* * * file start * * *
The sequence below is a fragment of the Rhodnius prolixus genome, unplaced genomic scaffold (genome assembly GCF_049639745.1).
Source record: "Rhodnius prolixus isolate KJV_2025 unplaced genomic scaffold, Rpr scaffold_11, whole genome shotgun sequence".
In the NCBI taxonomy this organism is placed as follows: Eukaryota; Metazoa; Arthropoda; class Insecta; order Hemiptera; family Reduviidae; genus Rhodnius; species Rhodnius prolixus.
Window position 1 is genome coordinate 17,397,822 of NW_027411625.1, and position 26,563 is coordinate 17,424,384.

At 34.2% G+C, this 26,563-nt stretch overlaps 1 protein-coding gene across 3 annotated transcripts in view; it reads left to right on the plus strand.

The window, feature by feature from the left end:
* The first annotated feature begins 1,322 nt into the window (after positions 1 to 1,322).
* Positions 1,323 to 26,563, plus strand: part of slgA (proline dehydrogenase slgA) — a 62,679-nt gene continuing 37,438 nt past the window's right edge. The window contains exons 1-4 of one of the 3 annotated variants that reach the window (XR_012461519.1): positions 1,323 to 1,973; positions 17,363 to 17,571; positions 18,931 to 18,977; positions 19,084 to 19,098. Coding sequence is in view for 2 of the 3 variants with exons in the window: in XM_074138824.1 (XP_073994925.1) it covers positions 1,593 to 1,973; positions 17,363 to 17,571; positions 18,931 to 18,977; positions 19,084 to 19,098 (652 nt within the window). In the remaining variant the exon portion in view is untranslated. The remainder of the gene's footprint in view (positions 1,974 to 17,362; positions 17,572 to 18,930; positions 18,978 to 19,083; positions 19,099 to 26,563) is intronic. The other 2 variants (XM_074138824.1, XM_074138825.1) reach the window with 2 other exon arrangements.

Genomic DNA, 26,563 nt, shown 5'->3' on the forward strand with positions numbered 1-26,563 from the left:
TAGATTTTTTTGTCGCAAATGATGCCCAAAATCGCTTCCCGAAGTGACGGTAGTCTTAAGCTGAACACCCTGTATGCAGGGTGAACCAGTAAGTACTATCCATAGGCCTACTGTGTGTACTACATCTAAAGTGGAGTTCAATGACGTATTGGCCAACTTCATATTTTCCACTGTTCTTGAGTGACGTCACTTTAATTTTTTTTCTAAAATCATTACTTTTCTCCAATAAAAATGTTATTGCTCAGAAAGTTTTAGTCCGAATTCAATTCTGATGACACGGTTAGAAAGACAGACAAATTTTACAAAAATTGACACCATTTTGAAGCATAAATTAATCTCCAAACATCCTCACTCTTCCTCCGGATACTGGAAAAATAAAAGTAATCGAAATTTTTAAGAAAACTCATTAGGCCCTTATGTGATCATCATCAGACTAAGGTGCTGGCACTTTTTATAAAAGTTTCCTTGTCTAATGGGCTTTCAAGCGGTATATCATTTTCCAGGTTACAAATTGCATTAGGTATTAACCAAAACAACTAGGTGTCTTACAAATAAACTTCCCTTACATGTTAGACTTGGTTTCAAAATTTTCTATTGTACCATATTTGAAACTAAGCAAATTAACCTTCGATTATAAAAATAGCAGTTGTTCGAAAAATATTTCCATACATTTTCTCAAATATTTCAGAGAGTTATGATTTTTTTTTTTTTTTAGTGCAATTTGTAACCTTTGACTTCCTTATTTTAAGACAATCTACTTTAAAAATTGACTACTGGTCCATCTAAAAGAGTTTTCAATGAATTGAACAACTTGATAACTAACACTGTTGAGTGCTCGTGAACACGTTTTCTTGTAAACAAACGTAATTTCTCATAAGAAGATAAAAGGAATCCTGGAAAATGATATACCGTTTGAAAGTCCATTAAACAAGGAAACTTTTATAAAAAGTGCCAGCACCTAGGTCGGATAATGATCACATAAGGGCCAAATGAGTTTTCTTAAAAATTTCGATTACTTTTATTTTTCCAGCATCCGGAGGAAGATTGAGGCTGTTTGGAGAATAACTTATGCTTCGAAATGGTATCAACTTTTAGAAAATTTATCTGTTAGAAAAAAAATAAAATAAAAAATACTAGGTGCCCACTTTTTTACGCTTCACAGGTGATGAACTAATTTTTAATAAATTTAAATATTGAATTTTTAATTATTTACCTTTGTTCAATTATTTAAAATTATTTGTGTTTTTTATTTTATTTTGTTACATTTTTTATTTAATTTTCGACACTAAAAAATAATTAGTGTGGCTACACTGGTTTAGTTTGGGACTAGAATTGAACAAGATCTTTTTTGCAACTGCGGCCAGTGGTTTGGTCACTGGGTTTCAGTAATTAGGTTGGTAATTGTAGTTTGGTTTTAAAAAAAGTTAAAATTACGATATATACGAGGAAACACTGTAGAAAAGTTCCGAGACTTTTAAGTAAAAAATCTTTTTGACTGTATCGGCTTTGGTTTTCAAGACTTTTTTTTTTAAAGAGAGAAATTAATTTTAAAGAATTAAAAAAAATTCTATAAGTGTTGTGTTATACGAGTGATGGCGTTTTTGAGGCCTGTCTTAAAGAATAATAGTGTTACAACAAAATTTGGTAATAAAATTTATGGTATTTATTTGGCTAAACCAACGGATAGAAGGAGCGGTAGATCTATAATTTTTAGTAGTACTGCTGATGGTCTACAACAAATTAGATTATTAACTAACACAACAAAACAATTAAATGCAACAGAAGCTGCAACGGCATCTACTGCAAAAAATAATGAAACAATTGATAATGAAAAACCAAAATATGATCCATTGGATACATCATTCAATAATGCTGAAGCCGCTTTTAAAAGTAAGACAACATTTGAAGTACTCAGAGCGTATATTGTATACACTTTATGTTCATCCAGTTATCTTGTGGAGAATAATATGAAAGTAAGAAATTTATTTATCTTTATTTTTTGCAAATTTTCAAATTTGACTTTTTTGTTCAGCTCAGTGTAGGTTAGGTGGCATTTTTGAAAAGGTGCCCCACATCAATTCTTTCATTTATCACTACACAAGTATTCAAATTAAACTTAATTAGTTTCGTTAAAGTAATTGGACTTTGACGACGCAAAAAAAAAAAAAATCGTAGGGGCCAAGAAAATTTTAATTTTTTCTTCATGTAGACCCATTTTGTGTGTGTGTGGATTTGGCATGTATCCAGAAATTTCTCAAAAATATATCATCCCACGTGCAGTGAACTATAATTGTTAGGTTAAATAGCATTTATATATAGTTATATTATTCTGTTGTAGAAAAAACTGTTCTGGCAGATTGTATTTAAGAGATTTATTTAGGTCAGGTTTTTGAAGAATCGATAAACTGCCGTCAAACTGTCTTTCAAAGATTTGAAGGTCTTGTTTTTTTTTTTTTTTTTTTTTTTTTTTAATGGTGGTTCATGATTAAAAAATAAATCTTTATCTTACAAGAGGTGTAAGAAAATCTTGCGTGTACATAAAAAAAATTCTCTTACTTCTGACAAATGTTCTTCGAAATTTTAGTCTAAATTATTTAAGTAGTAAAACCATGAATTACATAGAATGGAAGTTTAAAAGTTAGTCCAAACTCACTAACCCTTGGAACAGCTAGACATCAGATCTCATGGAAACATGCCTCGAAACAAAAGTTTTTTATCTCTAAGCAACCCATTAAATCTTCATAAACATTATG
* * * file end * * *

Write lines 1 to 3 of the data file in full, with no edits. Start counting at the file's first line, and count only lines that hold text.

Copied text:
The sequence below is a fragment of the Rhodnius prolixus genome, unplaced genomic scaffold (genome assembly GCF_049639745.1).
Source record: "Rhodnius prolixus isolate KJV_2025 unplaced genomic scaffold, Rpr scaffold_11, whole genome shotgun sequence".
In the NCBI taxonomy this organism is placed as follows: Eukaryota; Metazoa; Arthropoda; class Insecta; order Hemiptera; family Reduviidae; genus Rhodnius; species Rhodnius prolixus.